From the Ground Up

by Derek Burch

Leaves: Part A


The easiest-to-see parts of the plant, apart from the flowers, and probably the most variable in shape and form are the leaves. All share one thing, however, they are the place, in most plants, in which the energy of light is trapped and converted into simple sugars by the process called photosynthesis.


If you have been reading the earlier offerings in this series, which is meant to be an introduction to what is going on inside the plant, you will have had this idea thrown at you more than once already. Each part has its separate function that contributes to the plant as a whole, and the function of the leaves is to use the energy of light to power chemical reactions that form simple sugars from carbon dioxide and water. The process gives off oxygen as a waste product, which is a good thing for us in the animal kingdom

The chemical reactions are quite complicated, and take place in two stages, only one of which requires light. The actual sites at which they go on are green-colored structures called chloroplasts. These are located in cells of the leaf, typically in a few tightly packed layers close to the upper surface of the leaf. At this stage we need a diagram to which to point.

There may not be a leaf exactly like this in nature, but it will illustrate what I need to explain.

Let's stay with the closely packed cells for a moment. If the leaf is growing in very strong light, there may be more layers of cells than you would have in a shade-grown leaf (remember how the leaves that grew back on that ficus when it got used to the light in your living rooms, were larger and thinner than the ones that it lost when you brought it in from the nice bright nursery).

There are veins running all through these layers, carrying liquids in and out. In fact, no cell is more than a couple of cells away from the tiny end divisions of the veins. It has to be that way, doesn't it, for the transport system to work.

On the top and bottom surface of most leaves is a waterproof layer that keeps the leaf from drying up. But the cells need to be in touch with the outside air so that they can get the gases that they need and get rid of waste gases. And something else happens in the leaf which could not go on if there was a complete seal over it. That something else is the controlled loss of water, which sets up a water tension in the cells of the leaf that acts like a suction pump to pull the water up from the roots. This is the way in which the water and all the substances dissolved in it are able to travel all over the plant.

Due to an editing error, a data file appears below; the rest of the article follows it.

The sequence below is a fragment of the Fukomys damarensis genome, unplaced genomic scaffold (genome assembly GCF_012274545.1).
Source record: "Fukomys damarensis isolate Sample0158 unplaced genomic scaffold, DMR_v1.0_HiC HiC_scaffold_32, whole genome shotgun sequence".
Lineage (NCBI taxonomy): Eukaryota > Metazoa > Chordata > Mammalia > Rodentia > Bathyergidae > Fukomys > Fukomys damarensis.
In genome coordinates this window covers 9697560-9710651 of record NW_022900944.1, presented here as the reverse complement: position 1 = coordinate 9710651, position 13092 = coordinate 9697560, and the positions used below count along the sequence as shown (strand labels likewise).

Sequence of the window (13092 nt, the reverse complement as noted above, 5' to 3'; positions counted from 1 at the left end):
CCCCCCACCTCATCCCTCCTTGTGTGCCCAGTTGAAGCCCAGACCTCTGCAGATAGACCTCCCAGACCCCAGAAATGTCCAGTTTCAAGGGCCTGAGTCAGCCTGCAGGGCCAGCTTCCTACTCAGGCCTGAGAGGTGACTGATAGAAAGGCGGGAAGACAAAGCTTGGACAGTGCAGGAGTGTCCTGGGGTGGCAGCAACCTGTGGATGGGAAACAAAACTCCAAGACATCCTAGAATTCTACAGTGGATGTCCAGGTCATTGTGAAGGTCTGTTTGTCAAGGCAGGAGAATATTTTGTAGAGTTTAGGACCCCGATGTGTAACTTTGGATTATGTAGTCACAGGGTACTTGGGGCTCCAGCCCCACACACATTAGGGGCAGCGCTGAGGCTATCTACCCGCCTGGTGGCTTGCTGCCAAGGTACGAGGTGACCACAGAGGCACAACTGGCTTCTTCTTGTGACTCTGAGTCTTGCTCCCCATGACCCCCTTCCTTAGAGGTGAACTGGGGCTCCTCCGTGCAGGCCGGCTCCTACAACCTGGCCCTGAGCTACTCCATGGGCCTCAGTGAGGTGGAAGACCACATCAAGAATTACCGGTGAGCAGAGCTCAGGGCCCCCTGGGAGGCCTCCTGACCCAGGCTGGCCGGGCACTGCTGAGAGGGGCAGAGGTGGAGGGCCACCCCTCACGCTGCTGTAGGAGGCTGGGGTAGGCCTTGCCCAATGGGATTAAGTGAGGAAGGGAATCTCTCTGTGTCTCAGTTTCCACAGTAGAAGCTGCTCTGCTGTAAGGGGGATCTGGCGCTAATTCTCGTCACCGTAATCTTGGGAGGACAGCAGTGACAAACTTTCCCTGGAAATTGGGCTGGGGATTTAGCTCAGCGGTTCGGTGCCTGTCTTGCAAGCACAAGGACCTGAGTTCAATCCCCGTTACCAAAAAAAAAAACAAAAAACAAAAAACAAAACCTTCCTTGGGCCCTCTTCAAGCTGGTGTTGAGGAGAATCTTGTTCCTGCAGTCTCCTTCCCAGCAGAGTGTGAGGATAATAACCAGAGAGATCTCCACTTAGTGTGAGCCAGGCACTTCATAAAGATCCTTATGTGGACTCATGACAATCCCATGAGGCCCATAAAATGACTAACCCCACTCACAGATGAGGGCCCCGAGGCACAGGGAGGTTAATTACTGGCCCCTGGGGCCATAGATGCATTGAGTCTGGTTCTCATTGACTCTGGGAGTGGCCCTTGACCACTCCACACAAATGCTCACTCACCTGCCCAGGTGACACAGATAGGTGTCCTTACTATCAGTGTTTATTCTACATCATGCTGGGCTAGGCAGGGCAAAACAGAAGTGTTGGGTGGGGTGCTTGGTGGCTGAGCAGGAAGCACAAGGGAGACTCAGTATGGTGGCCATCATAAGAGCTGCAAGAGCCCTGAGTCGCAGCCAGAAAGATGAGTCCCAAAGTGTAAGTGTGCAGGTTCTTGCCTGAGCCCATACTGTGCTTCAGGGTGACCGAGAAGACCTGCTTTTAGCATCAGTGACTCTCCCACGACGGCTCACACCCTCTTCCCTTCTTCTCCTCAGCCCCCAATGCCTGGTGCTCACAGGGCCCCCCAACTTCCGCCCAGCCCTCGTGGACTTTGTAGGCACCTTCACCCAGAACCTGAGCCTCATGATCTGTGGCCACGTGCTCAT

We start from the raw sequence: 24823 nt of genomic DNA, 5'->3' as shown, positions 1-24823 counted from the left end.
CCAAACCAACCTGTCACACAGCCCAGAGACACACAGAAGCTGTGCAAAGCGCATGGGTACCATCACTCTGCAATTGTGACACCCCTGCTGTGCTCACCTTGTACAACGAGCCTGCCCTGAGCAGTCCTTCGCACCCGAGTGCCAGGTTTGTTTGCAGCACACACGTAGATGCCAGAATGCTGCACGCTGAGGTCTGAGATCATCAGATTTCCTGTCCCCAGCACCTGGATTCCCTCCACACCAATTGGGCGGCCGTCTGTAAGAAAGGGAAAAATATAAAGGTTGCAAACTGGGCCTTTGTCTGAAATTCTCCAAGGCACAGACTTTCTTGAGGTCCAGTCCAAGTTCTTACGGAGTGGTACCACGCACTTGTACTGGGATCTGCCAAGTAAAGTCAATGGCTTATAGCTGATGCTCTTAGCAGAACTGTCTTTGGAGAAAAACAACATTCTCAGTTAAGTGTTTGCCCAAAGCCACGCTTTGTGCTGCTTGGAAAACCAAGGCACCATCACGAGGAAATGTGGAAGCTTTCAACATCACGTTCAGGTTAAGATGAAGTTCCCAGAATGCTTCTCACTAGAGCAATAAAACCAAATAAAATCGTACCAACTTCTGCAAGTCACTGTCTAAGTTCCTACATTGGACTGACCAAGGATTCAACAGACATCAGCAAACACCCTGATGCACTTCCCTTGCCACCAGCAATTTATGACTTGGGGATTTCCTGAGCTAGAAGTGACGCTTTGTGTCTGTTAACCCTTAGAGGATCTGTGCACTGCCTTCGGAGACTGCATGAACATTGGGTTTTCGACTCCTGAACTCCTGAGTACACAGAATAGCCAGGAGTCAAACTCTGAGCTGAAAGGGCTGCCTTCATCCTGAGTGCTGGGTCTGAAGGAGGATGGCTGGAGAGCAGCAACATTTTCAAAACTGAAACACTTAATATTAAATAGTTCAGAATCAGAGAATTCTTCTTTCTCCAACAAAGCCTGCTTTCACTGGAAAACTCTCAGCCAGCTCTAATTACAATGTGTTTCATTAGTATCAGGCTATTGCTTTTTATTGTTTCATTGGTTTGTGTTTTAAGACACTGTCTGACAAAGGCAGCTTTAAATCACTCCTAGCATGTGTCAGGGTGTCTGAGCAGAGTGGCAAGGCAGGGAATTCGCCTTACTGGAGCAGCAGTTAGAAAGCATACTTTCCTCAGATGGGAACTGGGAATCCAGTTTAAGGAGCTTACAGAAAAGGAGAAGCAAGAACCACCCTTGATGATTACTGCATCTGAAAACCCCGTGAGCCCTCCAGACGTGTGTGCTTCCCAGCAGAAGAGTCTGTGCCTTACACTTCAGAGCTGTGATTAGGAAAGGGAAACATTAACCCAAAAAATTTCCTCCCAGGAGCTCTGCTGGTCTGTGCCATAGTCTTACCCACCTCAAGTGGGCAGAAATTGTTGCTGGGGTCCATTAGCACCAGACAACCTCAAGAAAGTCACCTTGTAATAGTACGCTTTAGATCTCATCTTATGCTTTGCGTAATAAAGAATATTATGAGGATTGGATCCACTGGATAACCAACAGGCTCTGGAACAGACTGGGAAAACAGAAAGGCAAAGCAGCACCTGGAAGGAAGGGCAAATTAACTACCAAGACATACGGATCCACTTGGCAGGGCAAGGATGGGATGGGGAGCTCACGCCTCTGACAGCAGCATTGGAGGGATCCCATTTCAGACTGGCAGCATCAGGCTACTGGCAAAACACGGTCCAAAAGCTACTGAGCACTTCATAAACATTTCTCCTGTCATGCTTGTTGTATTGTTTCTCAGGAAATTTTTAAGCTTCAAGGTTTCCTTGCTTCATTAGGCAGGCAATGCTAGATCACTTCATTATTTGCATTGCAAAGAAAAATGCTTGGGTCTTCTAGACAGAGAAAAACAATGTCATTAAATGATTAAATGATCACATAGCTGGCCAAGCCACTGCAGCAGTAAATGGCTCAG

So, on the one hand, the leaves have to be protected from drying out, but on the other hand they have to allowed to dry in a very controlled manner so that the water can move around the plant. The drying happens in the loosely-packed cells in the underside of the leaf. The air spaces between these cells are in contact with the outside air through openings which can be opened or closed. When they are open, the drier outside air picks up water from the moist surfaces of these loosely packed cells and carries it away. The drier cells then draw water from wetter cells which they touch, and these in turn become under water tension. This transfer of tension eventually reaches a cell in the fine branches of the veinlets, and is passed on to other cells, and the effect is to suck water up from the roots. At that end of the plant, the tension draws water in from the soil, and the pump is in operation.

The leaves are thus at the heart of two very important activities of the plant: making the simple sugars using the energy from light, and causing the suction to develop in the conducting tissue that brings in liquid from the soil and transports it around the plant.

On to some other things about leaves

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